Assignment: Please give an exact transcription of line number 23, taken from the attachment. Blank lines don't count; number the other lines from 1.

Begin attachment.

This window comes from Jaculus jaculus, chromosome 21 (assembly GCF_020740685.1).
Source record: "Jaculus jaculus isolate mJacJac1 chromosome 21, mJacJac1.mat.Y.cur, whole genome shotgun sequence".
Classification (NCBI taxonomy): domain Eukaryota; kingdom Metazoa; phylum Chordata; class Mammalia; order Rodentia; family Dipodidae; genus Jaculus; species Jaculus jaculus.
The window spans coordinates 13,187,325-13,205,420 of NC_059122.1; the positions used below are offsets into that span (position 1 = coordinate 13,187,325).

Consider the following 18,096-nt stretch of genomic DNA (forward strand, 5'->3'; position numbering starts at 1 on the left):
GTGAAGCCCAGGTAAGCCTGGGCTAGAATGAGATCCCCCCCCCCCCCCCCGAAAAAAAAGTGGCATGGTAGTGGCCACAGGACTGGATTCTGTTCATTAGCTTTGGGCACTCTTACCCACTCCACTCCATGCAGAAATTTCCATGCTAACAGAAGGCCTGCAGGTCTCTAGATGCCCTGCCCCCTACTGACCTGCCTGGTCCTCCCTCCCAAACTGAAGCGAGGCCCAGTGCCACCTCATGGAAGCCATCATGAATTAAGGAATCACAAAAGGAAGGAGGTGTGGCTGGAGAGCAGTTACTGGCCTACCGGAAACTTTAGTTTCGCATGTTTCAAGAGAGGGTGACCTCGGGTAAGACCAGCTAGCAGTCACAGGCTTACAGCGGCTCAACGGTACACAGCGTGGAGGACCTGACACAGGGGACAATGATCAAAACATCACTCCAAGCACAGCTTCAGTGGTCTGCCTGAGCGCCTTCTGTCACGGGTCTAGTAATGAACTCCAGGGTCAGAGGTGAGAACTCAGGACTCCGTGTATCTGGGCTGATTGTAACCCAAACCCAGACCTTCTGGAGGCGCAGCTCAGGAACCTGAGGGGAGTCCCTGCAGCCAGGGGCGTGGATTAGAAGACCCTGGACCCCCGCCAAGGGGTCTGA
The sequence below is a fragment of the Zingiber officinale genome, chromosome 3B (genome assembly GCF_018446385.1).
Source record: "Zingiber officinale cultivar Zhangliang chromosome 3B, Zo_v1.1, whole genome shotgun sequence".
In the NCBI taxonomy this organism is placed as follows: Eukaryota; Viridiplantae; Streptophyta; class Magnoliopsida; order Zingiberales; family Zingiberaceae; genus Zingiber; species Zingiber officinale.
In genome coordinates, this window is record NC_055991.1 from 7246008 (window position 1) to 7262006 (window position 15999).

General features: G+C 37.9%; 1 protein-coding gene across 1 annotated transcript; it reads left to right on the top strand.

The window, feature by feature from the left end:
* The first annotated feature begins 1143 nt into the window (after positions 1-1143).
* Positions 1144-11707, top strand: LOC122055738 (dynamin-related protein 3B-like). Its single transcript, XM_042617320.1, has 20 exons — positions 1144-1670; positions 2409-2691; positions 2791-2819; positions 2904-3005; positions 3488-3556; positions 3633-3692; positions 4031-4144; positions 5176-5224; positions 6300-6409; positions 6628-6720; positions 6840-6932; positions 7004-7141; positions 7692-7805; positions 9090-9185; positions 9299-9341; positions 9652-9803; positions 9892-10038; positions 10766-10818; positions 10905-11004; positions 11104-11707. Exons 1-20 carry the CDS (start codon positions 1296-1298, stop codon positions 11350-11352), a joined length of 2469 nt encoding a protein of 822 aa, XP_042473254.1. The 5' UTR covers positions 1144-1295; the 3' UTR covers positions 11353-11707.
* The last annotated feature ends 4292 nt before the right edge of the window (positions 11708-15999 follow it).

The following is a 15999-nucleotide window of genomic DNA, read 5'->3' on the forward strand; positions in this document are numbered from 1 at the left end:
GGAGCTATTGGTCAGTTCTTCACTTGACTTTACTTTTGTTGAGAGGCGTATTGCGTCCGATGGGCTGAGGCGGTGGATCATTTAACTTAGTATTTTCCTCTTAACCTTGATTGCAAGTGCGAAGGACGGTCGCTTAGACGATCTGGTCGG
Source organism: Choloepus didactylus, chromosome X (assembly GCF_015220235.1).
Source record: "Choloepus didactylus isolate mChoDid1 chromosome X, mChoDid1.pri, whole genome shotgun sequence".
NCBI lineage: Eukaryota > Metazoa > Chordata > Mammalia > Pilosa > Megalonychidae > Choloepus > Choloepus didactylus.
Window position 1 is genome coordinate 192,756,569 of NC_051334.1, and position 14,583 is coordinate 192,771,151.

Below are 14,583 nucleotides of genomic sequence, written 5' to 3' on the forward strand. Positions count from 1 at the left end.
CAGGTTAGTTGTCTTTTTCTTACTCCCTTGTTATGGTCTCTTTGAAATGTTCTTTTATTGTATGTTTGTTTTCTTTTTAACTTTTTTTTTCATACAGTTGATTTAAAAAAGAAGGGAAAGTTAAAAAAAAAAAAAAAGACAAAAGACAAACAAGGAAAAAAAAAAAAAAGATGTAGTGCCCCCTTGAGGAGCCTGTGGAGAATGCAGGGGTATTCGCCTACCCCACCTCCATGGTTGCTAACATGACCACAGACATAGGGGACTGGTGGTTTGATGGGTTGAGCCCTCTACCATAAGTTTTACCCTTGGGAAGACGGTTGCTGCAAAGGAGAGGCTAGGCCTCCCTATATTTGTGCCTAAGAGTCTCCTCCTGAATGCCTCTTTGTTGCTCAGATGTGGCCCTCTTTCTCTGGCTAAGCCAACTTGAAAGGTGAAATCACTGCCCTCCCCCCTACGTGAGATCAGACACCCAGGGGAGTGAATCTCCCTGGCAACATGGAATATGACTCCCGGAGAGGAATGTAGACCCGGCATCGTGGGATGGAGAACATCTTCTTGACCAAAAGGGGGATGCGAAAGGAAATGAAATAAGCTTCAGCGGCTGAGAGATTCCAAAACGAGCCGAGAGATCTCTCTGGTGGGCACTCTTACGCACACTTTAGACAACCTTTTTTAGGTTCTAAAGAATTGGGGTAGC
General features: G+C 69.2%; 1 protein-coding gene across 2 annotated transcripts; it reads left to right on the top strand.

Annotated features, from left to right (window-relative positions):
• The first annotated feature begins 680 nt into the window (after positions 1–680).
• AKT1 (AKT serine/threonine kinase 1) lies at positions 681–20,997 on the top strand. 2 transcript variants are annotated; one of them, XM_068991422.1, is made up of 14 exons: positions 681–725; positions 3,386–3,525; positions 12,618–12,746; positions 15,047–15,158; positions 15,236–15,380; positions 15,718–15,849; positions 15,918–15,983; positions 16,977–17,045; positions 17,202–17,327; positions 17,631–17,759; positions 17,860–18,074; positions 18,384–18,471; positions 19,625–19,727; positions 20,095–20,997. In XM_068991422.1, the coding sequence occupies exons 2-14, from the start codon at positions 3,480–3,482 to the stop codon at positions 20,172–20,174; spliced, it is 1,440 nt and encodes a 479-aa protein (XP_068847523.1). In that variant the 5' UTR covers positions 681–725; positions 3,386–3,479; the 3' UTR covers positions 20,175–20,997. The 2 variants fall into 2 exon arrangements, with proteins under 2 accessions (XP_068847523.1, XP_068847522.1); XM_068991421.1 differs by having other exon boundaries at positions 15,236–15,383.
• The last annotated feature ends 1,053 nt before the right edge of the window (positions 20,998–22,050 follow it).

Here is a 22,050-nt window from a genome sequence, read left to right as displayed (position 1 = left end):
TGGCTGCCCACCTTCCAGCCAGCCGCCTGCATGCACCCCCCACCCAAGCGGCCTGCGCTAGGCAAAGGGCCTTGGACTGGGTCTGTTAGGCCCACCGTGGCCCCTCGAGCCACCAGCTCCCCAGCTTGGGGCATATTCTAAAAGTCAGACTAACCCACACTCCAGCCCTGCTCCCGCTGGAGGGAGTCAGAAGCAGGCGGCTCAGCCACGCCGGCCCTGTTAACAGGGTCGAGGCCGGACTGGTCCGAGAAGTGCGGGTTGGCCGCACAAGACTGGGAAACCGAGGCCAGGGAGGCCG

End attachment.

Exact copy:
CAGGTTAGTTGTCTTTTTCTTACTCCCTTGTTATGGTCTCTTTGAAATGTTCTTTTATTGTATGTTTGTTTTCTTTTTAACTTTTTTTTTCATACAGTTGATTTAAAAAAGAAGGGAAAGTTAAAAAAAAAAAAAAAGACAAAAGACAAACAAGGAAAAAAAAAAAAAAGATGTAGTGCCCCCTTGAGGAGCCTGTGGAGAATGCAGGGGTATTCGCCTACCCCACCTCCATGGTTGCTAACATGACCACAGACATAGGGGACTGGTGGTTTGATGGGTTGAGCCCTCTACCATAAGTTTTACCCTTGGGAAGACGGTTGCTGCAAAGGAGAGGCTAGGCCTCCCTATATTTGTGCCTAAGAGTCTCCTCCTGAATGCCTCTTTGTTGCTCAGATGTGGCCCTCTTTCTCTGGCTAAGCCAACTTGAAAGGTGAAATCACTGCCCTCCCCCCTACGTGAGATCAGACACCCAGGGGAGTGAATCTCCCTGGCAACATGGAATATGACTCCCGGAGAGGAATGTAGACCCGGCATCGTGGGATGGAGAACATCTTCTTGACCAAAAGGGGGATGCGAAAGGAAATGAAATAAGCTTCAGCGGCTGAGAGATTCCAAAACGAGCCGAGAGATCTCTCTGGTGGGCACTCTTACGCACACTTTAGACAACCTTTTTTAGGTTCTAAAGAATTGGGGTAGC